Yin Yin Din, sister of Kyaw Din who was shot by police, speaks at a rally in Maple Ridge in the months after the shooting. (The News files)

Yin Yin Din, sister of Kyaw Din who was shot by police, speaks at a rally in Maple Ridge in the months after the shooting. (The News files)

Coroner announces inquest into Maple Ridge police shooting

Kyaw Din was killed by RCMP members during a mental health call in 2019

The BC Coroners Service has scheduled a public inquest into the death of Kyaw Din, who was shot by Ridge Meadows RCMP during a mental health call in August of 2019.

Kyaw Naing Din was 54 when he was shot in the family home he shared with his siblings on Colemore Street. He had been diagnosed with schizophrenia, and was frequently taken by police to hospital.

READ ALSO: Sister mourns brother who died in police shooting in Maple Ridge

The province’s police watchdog agency, the Independent Investigations Office, found the officers had been justified in their use of force in a report released in September of 2020.

“AP [Din] would not come out of his bedroom, and there were concerns that he might respond violently when officers entered,” said the report. “After the bedroom door was opened, AP threw an object in the officer’s direction. A conducted energy weapon was deployed but was not effective. AP then charged at officers with a knife in his hand, and was fatally shot by the subject officer.”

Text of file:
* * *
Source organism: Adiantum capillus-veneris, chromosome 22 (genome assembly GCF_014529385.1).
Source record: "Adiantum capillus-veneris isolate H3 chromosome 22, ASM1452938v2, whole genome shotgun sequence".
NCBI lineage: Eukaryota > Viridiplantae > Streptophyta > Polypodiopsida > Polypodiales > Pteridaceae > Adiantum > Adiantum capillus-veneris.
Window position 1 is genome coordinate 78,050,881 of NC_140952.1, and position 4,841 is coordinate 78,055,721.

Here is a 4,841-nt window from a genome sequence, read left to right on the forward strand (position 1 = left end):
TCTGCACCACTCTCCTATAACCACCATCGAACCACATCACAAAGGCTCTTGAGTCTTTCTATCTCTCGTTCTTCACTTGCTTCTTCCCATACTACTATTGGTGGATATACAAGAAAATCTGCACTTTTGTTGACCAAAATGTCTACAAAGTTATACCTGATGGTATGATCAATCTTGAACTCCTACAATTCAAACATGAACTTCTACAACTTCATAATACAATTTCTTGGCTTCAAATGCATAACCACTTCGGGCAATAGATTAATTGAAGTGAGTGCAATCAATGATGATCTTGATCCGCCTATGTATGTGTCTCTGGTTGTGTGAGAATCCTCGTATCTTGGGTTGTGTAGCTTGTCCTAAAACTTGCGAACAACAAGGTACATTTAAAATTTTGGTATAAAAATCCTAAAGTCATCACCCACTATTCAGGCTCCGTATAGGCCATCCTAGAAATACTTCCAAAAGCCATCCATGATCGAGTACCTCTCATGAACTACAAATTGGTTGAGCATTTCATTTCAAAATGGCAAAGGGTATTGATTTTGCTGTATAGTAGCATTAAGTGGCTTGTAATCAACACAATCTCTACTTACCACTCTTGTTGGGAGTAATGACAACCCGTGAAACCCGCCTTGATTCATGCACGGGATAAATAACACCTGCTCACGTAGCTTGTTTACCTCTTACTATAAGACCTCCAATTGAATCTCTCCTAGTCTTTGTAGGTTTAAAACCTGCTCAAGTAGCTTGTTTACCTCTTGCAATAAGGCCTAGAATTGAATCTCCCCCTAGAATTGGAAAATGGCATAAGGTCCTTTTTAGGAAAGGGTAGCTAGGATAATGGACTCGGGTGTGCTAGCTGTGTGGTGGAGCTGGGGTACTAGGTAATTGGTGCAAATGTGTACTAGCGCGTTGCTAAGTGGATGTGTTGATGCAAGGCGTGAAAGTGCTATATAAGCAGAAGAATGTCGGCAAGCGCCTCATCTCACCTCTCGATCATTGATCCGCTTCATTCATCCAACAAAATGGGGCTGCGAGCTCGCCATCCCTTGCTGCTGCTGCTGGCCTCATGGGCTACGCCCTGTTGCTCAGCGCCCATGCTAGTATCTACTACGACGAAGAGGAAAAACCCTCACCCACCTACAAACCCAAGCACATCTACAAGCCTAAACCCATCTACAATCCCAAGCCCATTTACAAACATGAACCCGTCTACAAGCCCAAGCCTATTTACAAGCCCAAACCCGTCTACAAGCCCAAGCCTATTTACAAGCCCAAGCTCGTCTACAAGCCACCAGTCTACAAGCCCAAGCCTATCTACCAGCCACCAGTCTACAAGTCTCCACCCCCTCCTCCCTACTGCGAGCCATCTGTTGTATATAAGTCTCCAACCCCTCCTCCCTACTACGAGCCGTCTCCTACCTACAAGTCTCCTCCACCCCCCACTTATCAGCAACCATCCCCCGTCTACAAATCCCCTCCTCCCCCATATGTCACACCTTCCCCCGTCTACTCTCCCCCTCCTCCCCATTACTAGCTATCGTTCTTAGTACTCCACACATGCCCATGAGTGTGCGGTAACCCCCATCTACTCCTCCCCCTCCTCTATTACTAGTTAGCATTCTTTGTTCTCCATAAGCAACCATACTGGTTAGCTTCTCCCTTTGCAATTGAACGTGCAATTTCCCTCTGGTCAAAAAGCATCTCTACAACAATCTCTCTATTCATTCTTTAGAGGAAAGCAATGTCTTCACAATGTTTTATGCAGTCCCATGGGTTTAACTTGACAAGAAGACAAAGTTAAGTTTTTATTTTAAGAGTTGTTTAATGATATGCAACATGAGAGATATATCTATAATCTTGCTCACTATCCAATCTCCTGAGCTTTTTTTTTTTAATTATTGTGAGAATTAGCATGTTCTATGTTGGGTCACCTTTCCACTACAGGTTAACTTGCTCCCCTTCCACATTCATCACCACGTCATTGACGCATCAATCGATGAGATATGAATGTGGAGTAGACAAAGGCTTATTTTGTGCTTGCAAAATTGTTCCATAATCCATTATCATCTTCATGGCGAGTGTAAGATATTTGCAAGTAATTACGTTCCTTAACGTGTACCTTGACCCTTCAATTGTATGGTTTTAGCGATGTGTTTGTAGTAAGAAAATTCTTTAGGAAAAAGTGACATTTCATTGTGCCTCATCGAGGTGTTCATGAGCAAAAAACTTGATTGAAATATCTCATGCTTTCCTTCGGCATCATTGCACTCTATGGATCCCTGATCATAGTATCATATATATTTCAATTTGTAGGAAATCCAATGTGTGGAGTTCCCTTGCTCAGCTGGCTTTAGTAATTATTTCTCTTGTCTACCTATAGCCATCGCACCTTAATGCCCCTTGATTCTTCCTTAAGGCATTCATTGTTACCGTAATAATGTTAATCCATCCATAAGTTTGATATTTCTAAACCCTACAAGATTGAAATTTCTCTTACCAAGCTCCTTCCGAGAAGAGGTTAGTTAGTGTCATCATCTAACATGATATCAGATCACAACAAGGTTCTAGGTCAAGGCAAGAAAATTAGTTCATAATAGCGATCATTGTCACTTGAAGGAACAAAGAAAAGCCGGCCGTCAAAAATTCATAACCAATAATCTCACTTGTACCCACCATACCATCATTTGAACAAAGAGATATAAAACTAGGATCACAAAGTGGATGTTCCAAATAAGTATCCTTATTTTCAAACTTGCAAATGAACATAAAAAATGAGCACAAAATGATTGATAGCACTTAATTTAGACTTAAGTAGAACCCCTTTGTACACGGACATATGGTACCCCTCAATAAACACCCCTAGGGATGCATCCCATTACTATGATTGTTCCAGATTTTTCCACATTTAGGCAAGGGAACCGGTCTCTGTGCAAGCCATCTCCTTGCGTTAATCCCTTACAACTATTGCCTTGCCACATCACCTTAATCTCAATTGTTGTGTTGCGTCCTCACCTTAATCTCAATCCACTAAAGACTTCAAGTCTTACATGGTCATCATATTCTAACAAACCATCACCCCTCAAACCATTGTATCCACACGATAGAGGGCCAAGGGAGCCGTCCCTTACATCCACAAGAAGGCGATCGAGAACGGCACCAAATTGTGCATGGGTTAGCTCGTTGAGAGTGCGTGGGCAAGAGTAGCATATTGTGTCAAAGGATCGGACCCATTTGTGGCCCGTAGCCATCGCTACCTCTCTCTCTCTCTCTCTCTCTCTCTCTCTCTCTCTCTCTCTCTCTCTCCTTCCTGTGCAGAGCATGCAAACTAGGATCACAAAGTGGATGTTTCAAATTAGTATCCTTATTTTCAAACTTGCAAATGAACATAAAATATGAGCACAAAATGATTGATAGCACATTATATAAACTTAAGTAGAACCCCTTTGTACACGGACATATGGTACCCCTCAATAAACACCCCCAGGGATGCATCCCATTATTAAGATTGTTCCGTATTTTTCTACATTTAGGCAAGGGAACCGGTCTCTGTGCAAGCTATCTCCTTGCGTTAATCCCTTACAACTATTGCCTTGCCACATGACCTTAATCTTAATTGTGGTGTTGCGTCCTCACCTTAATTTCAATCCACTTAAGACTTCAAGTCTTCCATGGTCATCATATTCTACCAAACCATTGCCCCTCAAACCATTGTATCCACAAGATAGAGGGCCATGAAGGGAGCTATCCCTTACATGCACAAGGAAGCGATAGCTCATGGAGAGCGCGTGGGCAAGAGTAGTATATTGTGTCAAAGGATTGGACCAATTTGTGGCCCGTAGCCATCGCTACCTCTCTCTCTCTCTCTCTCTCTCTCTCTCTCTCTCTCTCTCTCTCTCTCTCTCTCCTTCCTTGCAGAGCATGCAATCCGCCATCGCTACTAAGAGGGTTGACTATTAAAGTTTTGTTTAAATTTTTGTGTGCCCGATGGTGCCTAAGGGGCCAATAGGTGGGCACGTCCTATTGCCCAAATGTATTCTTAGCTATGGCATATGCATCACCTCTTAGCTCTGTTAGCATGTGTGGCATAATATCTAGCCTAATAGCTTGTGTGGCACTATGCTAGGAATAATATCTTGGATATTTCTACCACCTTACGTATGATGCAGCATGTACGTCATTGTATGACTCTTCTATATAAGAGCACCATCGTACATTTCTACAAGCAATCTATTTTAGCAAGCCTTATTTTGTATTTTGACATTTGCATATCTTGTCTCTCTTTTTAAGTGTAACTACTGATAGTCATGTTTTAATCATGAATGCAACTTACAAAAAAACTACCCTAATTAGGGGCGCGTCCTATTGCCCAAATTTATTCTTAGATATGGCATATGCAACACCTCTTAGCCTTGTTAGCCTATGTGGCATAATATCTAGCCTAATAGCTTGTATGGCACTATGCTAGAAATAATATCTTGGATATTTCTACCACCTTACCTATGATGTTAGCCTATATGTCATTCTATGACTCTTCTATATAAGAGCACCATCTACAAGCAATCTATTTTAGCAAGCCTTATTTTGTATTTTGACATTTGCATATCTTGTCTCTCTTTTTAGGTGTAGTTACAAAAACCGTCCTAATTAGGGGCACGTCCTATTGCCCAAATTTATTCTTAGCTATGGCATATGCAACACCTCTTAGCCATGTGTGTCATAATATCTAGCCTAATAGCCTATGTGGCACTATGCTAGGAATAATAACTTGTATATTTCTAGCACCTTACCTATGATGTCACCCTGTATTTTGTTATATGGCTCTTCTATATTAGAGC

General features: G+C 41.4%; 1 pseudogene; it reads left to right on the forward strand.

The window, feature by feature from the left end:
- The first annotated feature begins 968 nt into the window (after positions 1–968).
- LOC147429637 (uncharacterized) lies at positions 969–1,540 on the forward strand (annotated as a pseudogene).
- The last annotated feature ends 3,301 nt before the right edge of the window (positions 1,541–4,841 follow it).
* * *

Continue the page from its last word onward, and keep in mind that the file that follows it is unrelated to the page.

READ ALSO: IIO recommends no charges in Maple Ridge police shooting

The victim’s family disagrees with the findings of the report, and has been waiting for a coroner’s inquest.

“We’ve been looking forward to this day, because we’ve been in the dark for two-and-a-half years,” said his sister Yin Yin Din, who was on the scene the day he was shot.

She has also pushed for the the identity of the officers involved to be made public.

“A human being was killed, but the killer was not known. And that is very hard to accept for the family.”

The family wants to eventually see a criminal trial.

“We want the jury to understand what really happened, and refer the case to Crown counsel,” said Yin Yin.

The inquest will begin on Feb. 28 at the Burnaby Coroners’ Court in Burnaby. Under the Coroners Act, inquests are mandatory when a person dies while detained by, or in the custody of, a peace officer.

Presiding coroner Donita Kuzma and a jury will hear evidence from witnesses under oath to determine the facts surrounding the death. The jury will have the opportunity to make recommendations aimed at preventing deaths under similar circumstances, said a press release from the Coroner’s Service. A jury must not make any finding of legal responsibility or express any conclusion of law.

An inquest is a formal process that allows public presentation of evidence relating to a death. The jury will certify the identity of the deceased and how, where, when and by what means death occurred. The inquest will be open to the public.


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